Another scenario where you would use management groups is to provide user access to multiple subscriptions. By moving multiple subscriptions under that management group, you can create one role-based access control (RBAC) assignment on the management group, which will inherit that access to all the subscriptions. One assignment on the management group can enable users to have access to everything they need instead of scripting RBAC over different subscriptions.

Important facts about management groups

  • 10,000 management groups can be supported in a single directory.
  • A management group tree can support up to six levels of depth. This limit doesn’t include the root level or the subscription level.
  • Each management group and subscription can support only one parent.
  • Each management group can have many children.
  • All subscriptions and management groups are within a single hierarchy in each directory.

Azure resources and Azure Resource Manager

After you’ve created a subscription for your company, you’re ready to start creating resources and storing them in resource groups.

  • Resource: A manageable item that’s available through Azure. Virtual machines (VMs), storage accounts, web apps, databases, and virtual networks are examples of resources.
  • Resource group: A container that holds related resources for an Azure solution. The resource group includes resources that you want to manage as a group. You decide which resources belong in a resource group based on what makes the most sense for your organization.

Azure resource groups

Resource groups are a fundamental element of the Azure platform. A resource group is a logical container for resources deployed on Azure. These resources are anything you create in an Azure subscription like VMs, Azure Application Gateway instances, and Azure Cosmos DB instances. All resources must be in a resource group, and a resource can only be a member of a single resource group. Many resources can be moved between resource groups with some services having specific limitations or requirements to move. Resource groups can’t be nested. Before any resource can be provisioned, you need a resource group for it to be placed in.

resource group is a container for resources

Logical grouping

Resource groups exist to help manage and organize your Azure resources. By placing resources of similar usage, type, or location in a resource group, you can provide order and organization to resources you create in Azure. Logical grouping is the aspect that you’re most interested in here, because there’s a lot of disorder among our resources.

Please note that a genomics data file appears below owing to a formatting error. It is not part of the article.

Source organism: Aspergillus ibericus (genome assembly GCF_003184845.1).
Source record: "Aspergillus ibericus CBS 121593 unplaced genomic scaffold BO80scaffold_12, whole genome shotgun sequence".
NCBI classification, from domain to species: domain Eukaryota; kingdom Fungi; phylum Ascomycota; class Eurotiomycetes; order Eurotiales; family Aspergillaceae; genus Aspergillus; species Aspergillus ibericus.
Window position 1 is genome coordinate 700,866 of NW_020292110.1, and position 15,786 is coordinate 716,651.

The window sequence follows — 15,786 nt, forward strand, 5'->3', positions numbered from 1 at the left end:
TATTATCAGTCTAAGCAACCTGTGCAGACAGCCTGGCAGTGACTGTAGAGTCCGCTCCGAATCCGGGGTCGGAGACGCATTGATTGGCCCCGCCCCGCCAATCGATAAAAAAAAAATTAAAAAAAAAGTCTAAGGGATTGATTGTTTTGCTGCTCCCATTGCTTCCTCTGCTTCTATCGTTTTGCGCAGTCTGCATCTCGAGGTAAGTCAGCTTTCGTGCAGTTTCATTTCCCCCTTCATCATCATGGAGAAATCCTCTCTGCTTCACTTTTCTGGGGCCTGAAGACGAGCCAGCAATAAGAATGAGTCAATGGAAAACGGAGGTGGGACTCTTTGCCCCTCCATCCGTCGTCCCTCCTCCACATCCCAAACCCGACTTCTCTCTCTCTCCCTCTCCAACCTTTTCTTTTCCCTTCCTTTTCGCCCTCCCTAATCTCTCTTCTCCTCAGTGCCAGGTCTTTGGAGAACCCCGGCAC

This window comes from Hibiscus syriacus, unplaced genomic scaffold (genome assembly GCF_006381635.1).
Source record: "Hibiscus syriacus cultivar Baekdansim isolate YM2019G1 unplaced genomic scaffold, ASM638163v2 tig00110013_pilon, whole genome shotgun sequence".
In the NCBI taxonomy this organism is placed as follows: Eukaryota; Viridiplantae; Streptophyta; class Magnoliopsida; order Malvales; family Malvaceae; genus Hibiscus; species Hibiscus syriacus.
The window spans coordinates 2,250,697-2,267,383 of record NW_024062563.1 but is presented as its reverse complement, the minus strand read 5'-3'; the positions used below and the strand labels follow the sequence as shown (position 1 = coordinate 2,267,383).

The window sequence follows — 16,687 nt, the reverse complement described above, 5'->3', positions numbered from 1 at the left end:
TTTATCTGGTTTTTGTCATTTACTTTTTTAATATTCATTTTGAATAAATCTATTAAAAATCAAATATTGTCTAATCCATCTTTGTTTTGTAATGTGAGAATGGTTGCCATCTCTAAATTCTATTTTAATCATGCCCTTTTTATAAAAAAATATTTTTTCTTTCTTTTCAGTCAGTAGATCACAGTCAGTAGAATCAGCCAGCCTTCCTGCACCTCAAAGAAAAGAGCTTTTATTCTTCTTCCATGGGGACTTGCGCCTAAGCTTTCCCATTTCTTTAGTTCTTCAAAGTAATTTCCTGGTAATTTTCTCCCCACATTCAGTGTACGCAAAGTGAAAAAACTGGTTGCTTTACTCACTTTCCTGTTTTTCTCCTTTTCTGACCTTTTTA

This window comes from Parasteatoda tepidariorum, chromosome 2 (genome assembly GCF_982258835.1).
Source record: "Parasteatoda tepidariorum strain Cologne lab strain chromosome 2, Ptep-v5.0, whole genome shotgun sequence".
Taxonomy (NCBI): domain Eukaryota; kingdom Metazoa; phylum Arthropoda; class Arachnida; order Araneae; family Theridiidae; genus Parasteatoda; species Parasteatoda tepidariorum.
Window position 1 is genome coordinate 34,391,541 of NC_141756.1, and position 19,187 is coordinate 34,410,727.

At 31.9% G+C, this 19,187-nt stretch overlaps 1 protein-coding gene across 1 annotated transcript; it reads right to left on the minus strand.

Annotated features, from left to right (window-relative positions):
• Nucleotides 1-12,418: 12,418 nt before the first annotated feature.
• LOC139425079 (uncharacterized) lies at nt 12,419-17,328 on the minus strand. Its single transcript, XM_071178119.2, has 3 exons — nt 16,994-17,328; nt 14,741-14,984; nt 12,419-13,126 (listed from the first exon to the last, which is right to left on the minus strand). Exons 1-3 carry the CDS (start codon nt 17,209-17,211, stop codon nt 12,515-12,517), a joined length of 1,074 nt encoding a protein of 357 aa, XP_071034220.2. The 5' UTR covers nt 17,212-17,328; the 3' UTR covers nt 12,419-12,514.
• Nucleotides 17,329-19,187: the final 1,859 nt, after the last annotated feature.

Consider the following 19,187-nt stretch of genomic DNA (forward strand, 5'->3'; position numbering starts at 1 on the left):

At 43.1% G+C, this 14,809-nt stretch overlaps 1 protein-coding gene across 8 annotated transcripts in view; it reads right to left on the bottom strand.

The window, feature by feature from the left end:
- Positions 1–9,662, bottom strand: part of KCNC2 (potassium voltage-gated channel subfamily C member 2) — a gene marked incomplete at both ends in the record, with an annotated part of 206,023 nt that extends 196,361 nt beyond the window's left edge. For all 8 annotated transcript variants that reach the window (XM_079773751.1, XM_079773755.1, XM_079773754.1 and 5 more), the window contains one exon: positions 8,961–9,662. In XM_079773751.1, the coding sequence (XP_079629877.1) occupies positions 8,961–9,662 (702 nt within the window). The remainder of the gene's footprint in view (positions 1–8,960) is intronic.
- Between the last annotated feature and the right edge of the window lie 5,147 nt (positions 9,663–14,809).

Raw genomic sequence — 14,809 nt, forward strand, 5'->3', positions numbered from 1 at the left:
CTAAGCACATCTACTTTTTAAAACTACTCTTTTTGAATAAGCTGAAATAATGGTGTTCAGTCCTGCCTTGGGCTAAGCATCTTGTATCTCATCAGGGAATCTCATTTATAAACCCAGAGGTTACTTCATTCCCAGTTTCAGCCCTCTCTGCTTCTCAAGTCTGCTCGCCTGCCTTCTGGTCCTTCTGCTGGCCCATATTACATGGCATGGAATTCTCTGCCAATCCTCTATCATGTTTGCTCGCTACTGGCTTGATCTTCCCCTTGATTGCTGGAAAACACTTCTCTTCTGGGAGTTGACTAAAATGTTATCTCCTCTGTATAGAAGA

Conceptual image showing a resource group box with a function, VM, database, and app included.

Life cycle

If you delete a resource group, all resources contained within it are also deleted. Organizing resources by life cycle can be useful in nonproduction environments, where you might try an experiment and then dispose of it. Resource groups make it easy to remove a set of resources all at once.


Resource groups are also a scope for applying role-based access control (RBAC) permissions. By applying RBAC permissions to a resource group, you can ease administration and limit access to allow only what’s needed.

using RBAC to give required access to specific users

Azure Resource Manager

Azure Resource Manager is the deployment and management service for Azure. It provides a management layer that enables you to create, update, and delete resources in your Azure account. You use management features like access control, locks, and tags to secure and organize your resources after deployment.

When a user sends a request from any of the Azure tools, APIs, or SDKs, Resource Manager receives the request. It authenticates and authorizes the request. Resource Manager sends the request to the Azure service, which takes the requested action. Because all requests are handled through the same API, you see consistent results and capabilities in all the different tools.

The following image shows the role Resource Manager plays in handling Azure requests.

Diagram showing a Resource Manager request model.

🏆 Pro Tip

All capabilities that are available in the Azure portal are also available through PowerShell, the Azure CLI, REST APIs, and client SDKs. Functionality initially released through APIs will be represented in the portal within 180 days of initial release.

The benefits of using Resource Manager

With Resource Manager, you can:

  • Manage your infrastructure through declarative templates rather than scripts. A Resource Manager template is a JSON file that defines what you want to deploy to Azure.
  • Deploy, manage, and monitor all the resources for your solution as a group, rather than handling these resources individually.
  • Redeploy your solution throughout the development life cycle and have confidence your resources are deployed in a consistent state.
  • Define the dependencies between resources so they’re deployed in the correct order.
  • Apply access control to all services because RBAC is natively integrated into the management platform.
  • Apply tags to resources to logically organize all the resources in your subscription.
  • Clarify your organization’s billing by viewing costs for a group of resources that share the same tag.

Azure regions, availability zones, and region pairs

Resources are created in regions, which are different geographical locations around the globe that contain Azure datacenters.

Azure is made up of datacenters located around the globe. When you use a service or create a resource such as a SQL database or virtual machine (VM), you’re using physical equipment in one or more of these locations. Some of these regions offer availability zones, which are different Azure datacenters within that region.

Azure Regions

A region is a geographical area on the planet that contains at least one but potentially multiple datacenters that are nearby and networked together with a low-latency network. A few examples of regions are West US, Canada Central, West Europe, Australia East, and Japan West.